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Old 06-19-2009, 01:30 PM   #1
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Anybody have a Magnetic Induction range?

My husband and I are looking to remodel our kitchen in the near future and we are thinking about a magnetic induction stove... specifically the Stainless Steel Kenmore Elite 30 in. Freestanding Induction Range... has anyone ever cooked on one? Are they really as great as they're being made to seem? I know they are relatively new technology, I don't actually know anyone that has one!

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Old 06-20-2009, 09:16 AM   #2
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I didn't know and had to do a google search. It sounds interesting. I wonder if any appliance rental places have them that you could rent one for a month to see if you like it or not. Lots of money to spend if you find it doesn't suit your needs! It seems like most of the professionals I know prefer gas but then it's all what you are comfortable with. I grew up with electric stoves and so prefer them. Hope you get some answers! Enjoy your new kitchen too!
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Old 06-20-2009, 10:59 AM   #3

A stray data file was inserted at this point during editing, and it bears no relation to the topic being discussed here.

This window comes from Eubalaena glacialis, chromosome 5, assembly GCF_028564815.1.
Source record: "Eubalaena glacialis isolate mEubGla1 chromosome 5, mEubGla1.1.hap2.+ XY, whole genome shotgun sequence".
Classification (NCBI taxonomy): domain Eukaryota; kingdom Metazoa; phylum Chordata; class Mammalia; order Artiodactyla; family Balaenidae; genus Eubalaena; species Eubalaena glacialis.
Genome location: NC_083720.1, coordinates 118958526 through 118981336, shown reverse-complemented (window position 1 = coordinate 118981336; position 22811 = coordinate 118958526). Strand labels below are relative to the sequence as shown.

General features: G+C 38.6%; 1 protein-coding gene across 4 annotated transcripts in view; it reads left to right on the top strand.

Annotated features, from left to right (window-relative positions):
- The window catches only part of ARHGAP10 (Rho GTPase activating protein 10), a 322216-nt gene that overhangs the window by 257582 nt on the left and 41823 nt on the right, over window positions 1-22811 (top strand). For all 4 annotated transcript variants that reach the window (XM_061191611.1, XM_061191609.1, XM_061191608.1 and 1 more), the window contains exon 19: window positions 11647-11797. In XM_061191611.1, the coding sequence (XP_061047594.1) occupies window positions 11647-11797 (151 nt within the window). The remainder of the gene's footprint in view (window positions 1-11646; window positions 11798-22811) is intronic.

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We use an induction stove from De Dietrich and I find them amazing. It's hard to burn anything, and kids can't turn it on unless they use the right pots and pans. It's so easy to keep clean as it has no hidden places one has to look for to clean as it's flat.
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Old 06-21-2009, 09:47 AM   #4
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thanks jikoni...that's what i've kind of heard too. we don't have access to a gas line, and am concerned about all the work involved to put one in, but we really like the look of the induction stove and if it works, i'd rather do that than rip up the floor boards and try and install all those pipes. thanks for both your responses!
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Old 07-15-2009, 09:21 PM   #5
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My mother-in-law bought an induction cooktop 20 years ago when she redid her kitchen after a house fire. The first time I went over she was cooking and the pots and pans had paper towels under the pans! I was so shocked that I pulled up a stool next to the stove and just watched and asked questions for the next thirty minutes. I have always wanted one. I am concerned if it creates an electromagnetic field, which I have found to be detrimental to one's health. So I have more research to do....
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Old 07-26-2009, 10:52 PM   #6